holinshed.frequencies.sort <- sort(holinshed.frequencies, decreasing = TRUE)

Now, if you enter `holinshed.frequencies.sort[1:10]` to return a list of the most often used words in our Holinshed corpus.

If you want a graphic representation of this list, you can plot the top twenty words (or 15 or 10):

plot(holinshed.frequencies.sort[1:20])

This graph should show up in the right pane of your RStudio environment (unless you have it configured in a different way), and will show you a visual representation of the raw frequencies of words within our corpus.

Try it on your own!

  1. We analyzed the top 20 words for the two combined volumes of Holinshed’s Chronicles, but what would our top 20 words look like if we analyzed each text individually?
  2. If you look closely at the XML, you will notice that our original XPath (/tei:TEI//tei:div[@type=’chapter’] | /tei:TEI//tei:div[@type=’section’]) excludes a lot of content from the Chronicles. Specifically, it ignores any division without those type attributes. Further, using `xmlElementsByTagName` only selects the direct children of the node set, which excludes paragraphs that occur within divisions nested within chapters or sections (see, for example `<div type=”part”>`, which occurs occasionally within `<div type=”chapter”>` in volume I). Write code that selects the contents of all paragraphs.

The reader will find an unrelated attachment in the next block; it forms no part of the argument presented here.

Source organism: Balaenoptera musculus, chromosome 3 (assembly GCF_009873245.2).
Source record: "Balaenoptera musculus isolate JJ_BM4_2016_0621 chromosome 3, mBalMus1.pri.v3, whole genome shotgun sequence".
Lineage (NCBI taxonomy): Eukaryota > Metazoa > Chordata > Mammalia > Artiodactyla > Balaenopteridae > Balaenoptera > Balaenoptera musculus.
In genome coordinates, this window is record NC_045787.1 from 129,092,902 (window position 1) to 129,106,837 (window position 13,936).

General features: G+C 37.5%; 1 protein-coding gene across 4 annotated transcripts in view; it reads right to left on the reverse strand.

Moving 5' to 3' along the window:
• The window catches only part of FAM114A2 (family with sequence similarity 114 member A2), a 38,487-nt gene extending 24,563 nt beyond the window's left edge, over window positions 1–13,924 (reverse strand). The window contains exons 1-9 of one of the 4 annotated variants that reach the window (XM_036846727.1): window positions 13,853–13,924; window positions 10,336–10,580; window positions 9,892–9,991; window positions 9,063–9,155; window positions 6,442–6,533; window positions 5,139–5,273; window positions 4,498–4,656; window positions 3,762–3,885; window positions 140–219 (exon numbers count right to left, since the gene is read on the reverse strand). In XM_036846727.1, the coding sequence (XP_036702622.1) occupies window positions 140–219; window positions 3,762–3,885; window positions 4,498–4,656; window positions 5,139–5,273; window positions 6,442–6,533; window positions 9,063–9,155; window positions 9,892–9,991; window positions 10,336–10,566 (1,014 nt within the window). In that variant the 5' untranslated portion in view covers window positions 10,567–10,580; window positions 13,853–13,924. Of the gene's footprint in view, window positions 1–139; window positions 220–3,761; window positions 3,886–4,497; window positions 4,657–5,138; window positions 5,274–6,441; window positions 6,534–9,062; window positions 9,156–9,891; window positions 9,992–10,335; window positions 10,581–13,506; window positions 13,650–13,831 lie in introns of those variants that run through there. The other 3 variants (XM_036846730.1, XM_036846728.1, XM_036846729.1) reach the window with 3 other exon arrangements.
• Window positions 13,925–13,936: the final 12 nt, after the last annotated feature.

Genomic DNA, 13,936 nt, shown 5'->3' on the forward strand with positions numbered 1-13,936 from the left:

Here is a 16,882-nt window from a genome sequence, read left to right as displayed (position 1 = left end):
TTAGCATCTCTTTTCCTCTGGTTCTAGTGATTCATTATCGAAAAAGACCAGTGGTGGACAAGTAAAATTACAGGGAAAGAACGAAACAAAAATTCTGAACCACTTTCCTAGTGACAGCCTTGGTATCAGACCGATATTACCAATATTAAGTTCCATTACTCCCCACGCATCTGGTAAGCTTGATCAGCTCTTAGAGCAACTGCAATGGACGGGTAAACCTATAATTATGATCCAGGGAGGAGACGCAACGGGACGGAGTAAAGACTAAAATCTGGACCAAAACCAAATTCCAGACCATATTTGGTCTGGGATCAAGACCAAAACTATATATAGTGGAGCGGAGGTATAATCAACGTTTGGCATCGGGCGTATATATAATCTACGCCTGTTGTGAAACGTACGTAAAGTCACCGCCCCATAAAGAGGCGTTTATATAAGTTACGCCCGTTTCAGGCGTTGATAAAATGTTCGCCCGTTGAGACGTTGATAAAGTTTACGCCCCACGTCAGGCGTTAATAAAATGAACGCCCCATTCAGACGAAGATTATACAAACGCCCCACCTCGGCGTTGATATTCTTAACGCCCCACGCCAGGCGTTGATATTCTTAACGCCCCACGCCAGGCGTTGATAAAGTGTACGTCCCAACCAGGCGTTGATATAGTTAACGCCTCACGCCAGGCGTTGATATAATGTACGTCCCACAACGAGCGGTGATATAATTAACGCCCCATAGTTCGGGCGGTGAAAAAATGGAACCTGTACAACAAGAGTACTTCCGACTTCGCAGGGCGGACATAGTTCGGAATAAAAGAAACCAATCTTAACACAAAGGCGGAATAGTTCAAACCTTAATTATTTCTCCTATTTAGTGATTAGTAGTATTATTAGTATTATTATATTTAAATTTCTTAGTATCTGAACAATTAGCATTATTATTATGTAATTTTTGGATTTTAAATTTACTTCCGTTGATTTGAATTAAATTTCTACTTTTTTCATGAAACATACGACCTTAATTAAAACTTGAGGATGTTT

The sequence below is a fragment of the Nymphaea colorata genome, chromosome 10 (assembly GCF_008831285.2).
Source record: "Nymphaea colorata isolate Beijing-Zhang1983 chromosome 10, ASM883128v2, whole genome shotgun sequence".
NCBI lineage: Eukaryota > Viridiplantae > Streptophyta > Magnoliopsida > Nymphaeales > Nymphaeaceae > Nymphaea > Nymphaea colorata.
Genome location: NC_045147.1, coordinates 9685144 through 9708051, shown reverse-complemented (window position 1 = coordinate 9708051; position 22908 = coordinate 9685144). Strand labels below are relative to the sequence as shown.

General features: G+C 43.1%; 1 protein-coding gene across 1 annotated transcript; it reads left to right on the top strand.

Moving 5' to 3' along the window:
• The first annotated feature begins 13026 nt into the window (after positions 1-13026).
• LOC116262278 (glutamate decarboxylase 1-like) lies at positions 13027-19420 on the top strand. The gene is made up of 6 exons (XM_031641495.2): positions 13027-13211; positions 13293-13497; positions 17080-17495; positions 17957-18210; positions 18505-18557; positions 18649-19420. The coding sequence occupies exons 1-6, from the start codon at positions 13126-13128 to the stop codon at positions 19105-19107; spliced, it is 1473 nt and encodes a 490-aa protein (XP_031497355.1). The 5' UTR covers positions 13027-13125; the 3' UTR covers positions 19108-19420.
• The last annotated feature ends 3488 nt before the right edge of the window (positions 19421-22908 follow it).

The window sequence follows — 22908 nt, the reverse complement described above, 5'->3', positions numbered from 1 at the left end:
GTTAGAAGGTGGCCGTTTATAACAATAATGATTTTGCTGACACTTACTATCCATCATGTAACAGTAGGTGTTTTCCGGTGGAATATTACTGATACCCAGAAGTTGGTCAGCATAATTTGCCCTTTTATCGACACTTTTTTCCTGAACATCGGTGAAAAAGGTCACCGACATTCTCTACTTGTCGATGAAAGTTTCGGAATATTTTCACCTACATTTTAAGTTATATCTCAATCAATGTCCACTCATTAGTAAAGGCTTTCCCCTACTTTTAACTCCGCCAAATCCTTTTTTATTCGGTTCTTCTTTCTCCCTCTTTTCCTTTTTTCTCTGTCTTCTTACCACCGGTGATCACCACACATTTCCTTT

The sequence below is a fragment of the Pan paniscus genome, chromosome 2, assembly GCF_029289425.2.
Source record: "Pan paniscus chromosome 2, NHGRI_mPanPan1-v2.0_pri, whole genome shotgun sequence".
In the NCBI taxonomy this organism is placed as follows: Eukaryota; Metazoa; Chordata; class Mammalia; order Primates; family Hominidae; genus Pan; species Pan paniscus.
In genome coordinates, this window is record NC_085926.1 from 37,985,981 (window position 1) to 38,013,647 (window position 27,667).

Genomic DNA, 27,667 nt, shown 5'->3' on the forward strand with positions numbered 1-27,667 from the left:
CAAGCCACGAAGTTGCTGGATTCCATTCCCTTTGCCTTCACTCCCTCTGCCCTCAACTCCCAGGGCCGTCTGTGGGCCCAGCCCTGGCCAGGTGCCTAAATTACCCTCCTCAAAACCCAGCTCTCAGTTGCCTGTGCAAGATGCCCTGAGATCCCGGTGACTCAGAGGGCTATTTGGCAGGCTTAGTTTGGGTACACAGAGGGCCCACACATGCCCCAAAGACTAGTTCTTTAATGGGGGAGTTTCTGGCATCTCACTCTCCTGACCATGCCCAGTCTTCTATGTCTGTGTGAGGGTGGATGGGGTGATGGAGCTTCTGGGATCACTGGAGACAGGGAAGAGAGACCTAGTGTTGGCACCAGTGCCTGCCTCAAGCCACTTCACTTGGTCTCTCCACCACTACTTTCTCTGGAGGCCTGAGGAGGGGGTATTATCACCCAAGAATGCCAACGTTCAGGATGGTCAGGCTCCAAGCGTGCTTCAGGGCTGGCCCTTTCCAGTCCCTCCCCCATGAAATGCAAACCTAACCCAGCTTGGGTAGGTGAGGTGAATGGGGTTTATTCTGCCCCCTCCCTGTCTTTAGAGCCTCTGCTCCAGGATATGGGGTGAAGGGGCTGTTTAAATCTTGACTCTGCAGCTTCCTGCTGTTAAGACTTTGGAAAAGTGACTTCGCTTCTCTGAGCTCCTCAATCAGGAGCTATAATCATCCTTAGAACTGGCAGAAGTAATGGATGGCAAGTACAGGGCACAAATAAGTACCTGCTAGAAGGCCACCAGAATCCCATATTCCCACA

3. Words in the top 20 list like “doo,” “haue,” and “hir” would presumably be picked up by a stopwords list, if they had been spelled like their modern English equivalents. How could you get rid of a few of these nonstandard stopwords?

Check back to my eebo_r GitHub page for additional R exercises and tutorials using the EEBO-TCP corpus! And if you have any questions about this post or want to learn more about R, schedule a consultation with me.

Notes

* I specifically don’t say that you are looking for all the paragraphs within these divisions, because the code we are about to use only selects children, not descendants. Understanding the difference between these requires some knowledge of XPath and the structure of XML documents.